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Chingichngish (also spelled Chinigchinix, Chinigchinich, Changitchnish, etc.) also known as Quaoar (also Qua-o-ar, Kwawar, etc.) and by other names including Ouiamot, Tobet and Saor is the name of an important figure in the mythology of the Mission Indians of coastal Southern California, a group of Takic-speaking peoples, today divided into the Payomkowishum (Luiseño), Tongva (Gabrieliño and Fernandeño), and Acjachemem (Juaneño) peoples.
Chinigchinix was born, or first appeared, after the death of Wiyot, a tyrannical ruler of the first beings, who was poisoned by his sons. Wiyot's murder brought death into the world, and as a consequence, the male creator Night divided the first human ancestors into distinct peoples, assigning them languages and territories.
The name Ouiamot is ostensibly similar to Wiyot (Ouiot), the name of another important figure, the primeval tyrant killed just before the appearance of Chinigchinix. Ouiamot is possibly to be taken as Ouiamot the childhood name of Chinigchinix. The name Quaoar was first recorded by Hugo Reid in his 1852 description of Tongva, in the spelling Qua-o-ar. Quaoar's parents were Tacu and Auzar, or, according to other accounts, he was born of Tamaayawut (Mother Earth). According to yet other accounts, "he had neither father nor mother".
Both the Tongva mythology and language are recorded only fragmentarily. As a consequence, the pronunciation of the name Quaoar is not known with certainty. Hugo Reid (1852) recorded it as Qua-o-ar, suggesting that it was trisyllabic. But the Spanish[year needed] transcribed it Quaguar, suggesting two syllables ([ˈkwawaɾ], reflecting the Spanish use of gu for [w]). Kroeber (1925) spells it Kwawar, though he notes Reid's spelling as well: Kwawar (" Qua-o-ar "). Harrington (1933) gives the most precise transcription, K(w)á’uwar, in interpreting an 1846 translation of a Spanish text.
The Takic mythology is known only fragmentarily, as these peoples were Christianized early, by Spanish missionaries, during the late 18th to early 19th centuries. Only sparse material has been collected by ethnologists from the few remaining native speakers during 19th century. Chingichngish has variously been represented as a creator deity, a culture hero or lawgiver figure or a "prophet", who became associated with the figure of Christ after the conversion of the Takic peoples.
This character was first mentioned in a description of the beliefs of the native peoples who were associated with the Mission San Juan Capistrano in accounts written by the Franciscan missionary Jerónimo Boscana in the 1820s. One version of Boscana's manuscript was subsequently published by Alfred Robinson (1846), who gave it "Chinigchinich" as a title. Some subsequent scholars have characterized Luiseño religion in general, or certain portions of it, or a set of some more widely shared traits, as a Chingichngish cult (DuBois 1908; Kroeber 1925; Moriarty 1969).
John Peabody Harrington (Boscana 1933) thought that Chingichngish might have been a historical figure, but most scholars have interpreted him as a deity. Alfred L. Kroeber (1925) suggested that Chingichngish beliefs were a historic-period native response to cultural shock of the missions, and Raymond C. White (1963) thought that they might have arisen in response to earlier contacts with European sailors along the California coast.
The most distinctive characteristic of Chingichngish beliefs concerned the existence of a set of "Chingichngish avengers" who spied on human beings and enforced the moral code. These figures included Raven, Rattlesnake, Bear, Mountain Lion, and others. There were also ceremonial items sacred to Chingichngish, including mortars and winnowing trays. Chingichngish beliefs were associated with the initiation ceremonies for adolescent boys, during which the hallucinogenic plant Datura (Toloache, Jimsonweed, Datura wrightii) was ingested, but elements of these ceremonies were much more widely shared than were belief in the specific character of Chingichngish.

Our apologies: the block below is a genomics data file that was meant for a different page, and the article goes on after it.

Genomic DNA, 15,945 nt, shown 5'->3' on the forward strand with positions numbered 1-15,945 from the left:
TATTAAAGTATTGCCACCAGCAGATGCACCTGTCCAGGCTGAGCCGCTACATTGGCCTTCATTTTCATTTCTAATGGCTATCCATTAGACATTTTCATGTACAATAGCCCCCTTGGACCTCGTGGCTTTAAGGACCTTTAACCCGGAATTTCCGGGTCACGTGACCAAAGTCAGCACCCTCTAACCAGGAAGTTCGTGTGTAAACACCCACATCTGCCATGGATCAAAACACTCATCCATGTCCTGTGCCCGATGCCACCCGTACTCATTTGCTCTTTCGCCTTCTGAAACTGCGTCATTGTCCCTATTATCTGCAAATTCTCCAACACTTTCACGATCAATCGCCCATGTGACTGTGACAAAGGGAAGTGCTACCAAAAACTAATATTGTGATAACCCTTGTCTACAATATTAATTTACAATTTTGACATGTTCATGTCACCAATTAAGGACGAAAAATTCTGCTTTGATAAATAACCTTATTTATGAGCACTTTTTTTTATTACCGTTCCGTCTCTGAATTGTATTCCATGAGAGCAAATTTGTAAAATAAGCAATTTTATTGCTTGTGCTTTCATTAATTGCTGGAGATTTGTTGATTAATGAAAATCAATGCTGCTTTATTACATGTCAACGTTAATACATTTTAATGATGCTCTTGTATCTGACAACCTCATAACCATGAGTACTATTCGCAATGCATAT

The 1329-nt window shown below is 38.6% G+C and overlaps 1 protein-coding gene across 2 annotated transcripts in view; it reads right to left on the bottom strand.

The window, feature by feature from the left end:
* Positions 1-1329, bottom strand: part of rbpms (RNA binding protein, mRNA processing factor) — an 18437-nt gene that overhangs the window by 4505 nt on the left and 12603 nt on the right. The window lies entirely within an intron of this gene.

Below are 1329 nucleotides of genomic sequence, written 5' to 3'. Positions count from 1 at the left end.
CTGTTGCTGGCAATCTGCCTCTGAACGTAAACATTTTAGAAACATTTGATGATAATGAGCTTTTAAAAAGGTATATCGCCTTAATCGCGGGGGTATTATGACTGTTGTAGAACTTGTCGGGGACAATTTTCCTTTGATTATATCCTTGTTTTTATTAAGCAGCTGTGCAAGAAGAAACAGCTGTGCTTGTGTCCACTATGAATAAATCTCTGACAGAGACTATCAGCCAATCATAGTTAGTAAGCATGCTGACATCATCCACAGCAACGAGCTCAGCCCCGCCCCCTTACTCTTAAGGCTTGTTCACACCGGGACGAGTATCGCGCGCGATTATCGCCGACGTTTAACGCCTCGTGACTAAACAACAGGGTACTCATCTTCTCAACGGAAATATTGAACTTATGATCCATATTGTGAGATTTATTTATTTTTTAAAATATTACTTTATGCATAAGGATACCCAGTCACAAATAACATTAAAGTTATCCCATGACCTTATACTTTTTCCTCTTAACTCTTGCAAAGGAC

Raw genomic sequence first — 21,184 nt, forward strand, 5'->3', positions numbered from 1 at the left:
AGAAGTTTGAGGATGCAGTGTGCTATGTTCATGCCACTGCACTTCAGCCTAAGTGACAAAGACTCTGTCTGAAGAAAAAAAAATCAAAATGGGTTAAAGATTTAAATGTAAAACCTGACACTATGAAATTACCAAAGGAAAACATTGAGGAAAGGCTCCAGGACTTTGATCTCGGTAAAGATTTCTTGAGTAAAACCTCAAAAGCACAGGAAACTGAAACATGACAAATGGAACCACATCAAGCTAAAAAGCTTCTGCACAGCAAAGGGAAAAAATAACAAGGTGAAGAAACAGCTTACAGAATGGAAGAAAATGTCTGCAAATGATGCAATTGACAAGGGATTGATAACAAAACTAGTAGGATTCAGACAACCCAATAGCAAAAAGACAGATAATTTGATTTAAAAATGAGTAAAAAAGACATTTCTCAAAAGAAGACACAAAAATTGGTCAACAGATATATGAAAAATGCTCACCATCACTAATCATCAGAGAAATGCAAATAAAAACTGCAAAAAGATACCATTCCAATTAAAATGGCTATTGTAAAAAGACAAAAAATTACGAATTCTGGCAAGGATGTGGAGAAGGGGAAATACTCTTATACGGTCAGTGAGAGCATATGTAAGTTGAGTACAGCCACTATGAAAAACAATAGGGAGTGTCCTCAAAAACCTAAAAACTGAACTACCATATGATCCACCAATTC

- Michael Eugene Harkin, Reassessing revitalization movements: perspectives from North America and the Pacific Islands, American Anthropological Association, U of Nebraska Press, 2004 ISBN 978-0-8032-2406-3, p. 15.
- Kroeber, Alfred. 1925. Handbook of the Indians of California, Volume 2
- Harrington, John Peabody. 1933. Chinigchinich: A Revised and Annotated Version of Alfred Robinson's Translation of Father Geronimo Boscana's Historical Account of the Belief, Usages, Customs and Extravagancies of the Indians of This Mission of San Juan Capistrano Called the Acagchemem Tribe (1846). Hanna, ed.
- Boscana, Jerónimo. 1933. Chinigchinich: A Revised and Annotated Version of Alfred Robinson's Translation of Father Geronomi Boscana's Historical Account of the Belief, Usages, Customs and Extravagancies of the Indians of this Mission of San Juan Capistrano, Called the Acagchemem Tribe. Extensively annotated by John P. Harrington. Fine Arts Press, Santa Ana, California.
- Boscana, Jerónimo. 1934. A New Original Version of Boscana's Historical Account of the San Juan Capistrano Indians of Southern California. Edited by John P. Harrington. Smithsonian Miscellaneous Collections 92(4). Washington, D.C.
- DuBois, Constance Goddard. 1908. "The Religion of the Luiseño Indians of Southern California. University of California Publications in American Archaeology and Ethnology 8:69-186. Berkeley.
- Kroeber, A. L. 1925. Handbook of the Indians of California. Bureau of American Ethnology Bulletin No. 78. Smithsonian Institution, Washington, D.C.
- Moriarty, James R., III. 1969. Chinigchinix: An Indigenous California Religion. Southwest Museum, Los Angeles.
- Robinson, Alfred. 1846. Life in California. Wiley & Putnam, New York.
- White, Raymond C. 1963. "Luiseño Social Organization". University of California Publications in American Archaeology and Ethnology 48(2). Berkeley.